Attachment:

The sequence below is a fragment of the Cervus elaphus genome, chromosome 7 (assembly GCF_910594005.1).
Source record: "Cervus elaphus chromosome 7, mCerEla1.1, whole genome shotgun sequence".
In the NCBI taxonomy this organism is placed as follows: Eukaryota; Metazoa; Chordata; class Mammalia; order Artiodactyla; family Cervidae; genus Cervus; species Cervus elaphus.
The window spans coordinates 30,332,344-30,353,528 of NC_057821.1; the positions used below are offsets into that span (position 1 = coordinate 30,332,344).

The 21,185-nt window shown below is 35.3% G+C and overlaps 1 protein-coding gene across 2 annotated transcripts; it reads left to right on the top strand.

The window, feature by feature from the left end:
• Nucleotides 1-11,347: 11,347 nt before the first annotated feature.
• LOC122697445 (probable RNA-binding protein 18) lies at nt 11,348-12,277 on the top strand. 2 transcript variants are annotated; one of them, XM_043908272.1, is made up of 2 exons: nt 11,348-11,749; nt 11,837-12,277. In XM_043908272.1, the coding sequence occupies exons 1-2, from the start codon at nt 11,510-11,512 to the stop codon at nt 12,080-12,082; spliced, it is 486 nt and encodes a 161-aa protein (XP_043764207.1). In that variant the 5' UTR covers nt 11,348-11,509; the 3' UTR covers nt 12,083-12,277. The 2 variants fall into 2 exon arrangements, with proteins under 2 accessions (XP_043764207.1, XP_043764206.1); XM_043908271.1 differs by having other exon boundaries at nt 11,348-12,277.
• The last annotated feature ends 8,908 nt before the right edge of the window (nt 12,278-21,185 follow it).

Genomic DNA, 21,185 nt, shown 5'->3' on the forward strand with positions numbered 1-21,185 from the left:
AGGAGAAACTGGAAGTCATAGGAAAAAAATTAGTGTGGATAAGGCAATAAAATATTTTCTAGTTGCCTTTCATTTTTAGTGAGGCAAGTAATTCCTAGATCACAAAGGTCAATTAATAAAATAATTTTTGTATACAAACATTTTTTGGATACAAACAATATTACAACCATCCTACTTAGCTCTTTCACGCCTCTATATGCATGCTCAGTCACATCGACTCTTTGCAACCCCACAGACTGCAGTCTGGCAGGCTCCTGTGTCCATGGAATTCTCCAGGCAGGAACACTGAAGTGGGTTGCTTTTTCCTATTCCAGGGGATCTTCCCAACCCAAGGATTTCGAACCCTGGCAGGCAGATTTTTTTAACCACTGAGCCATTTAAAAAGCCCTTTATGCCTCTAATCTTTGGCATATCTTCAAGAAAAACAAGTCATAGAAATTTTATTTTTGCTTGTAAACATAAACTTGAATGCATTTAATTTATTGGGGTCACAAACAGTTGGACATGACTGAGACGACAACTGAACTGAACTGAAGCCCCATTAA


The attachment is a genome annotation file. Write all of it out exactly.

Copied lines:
The sequence below is a fragment of the Cervus elaphus genome, chromosome 7 (assembly GCF_910594005.1).
Source record: "Cervus elaphus chromosome 7, mCerEla1.1, whole genome shotgun sequence".
In the NCBI taxonomy this organism is placed as follows: Eukaryota; Metazoa; Chordata; class Mammalia; order Artiodactyla; family Cervidae; genus Cervus; species Cervus elaphus.
The window spans coordinates 30,332,344-30,353,528 of NC_057821.1; the positions used below are offsets into that span (position 1 = coordinate 30,332,344).

The 21,185-nt window shown below is 35.3% G+C and overlaps 1 protein-coding gene across 2 annotated transcripts; it reads left to right on the top strand.

The window, feature by feature from the left end:
• Nucleotides 1-11,347: 11,347 nt before the first annotated feature.
• LOC122697445 (probable RNA-binding protein 18) lies at nt 11,348-12,277 on the top strand. 2 transcript variants are annotated; one of them, XM_043908272.1, is made up of 2 exons: nt 11,348-11,749; nt 11,837-12,277. In XM_043908272.1, the coding sequence occupies exons 1-2, from the start codon at nt 11,510-11,512 to the stop codon at nt 12,080-12,082; spliced, it is 486 nt and encodes a 161-aa protein (XP_043764207.1). In that variant the 5' UTR covers nt 11,348-11,509; the 3' UTR covers nt 12,083-12,277. The 2 variants fall into 2 exon arrangements, with proteins under 2 accessions (XP_043764207.1, XP_043764206.1); XM_043908271.1 differs by having other exon boundaries at nt 11,348-12,277.
• The last annotated feature ends 8,908 nt before the right edge of the window (nt 12,278-21,185 follow it).

Genomic DNA, 21,185 nt, shown 5'->3' on the forward strand with positions numbered 1-21,185 from the left:
AGGAGAAACTGGAAGTCATAGGAAAAAAATTAGTGTGGATAAGGCAATAAAATATTTTCTAGTTGCCTTTCATTTTTAGTGAGGCAAGTAATTCCTAGATCACAAAGGTCAATTAATAAAATAATTTTTGTATACAAACATTTTTTGGATACAAACAATATTACAACCATCCTACTTAGCTCTTTCACGCCTCTATATGCATGCTCAGTCACATCGACTCTTTGCAACCCCACAGACTGCAGTCTGGCAGGCTCCTGTGTCCATGGAATTCTCCAGGCAGGAACACTGAAGTGGGTTGCTTTTTCCTATTCCAGGGGATCTTCCCAACCCAAGGATTTCGAACCCTGGCAGGCAGATTTTTTTAACCACTGAGCCATTTAAAAAGCCCTTTATGCCTCTAATCTTTGGCATATCTTCAAGAAAAACAAGTCATAGAAATTTTATTTTTGCTTGTAAACATAAACTTGAATGCATTTAATTTATTGGGGTCACAAACAGTTGGACATGACTGAGACGACAACTGAACTGAACTGAAGCCCCATTAA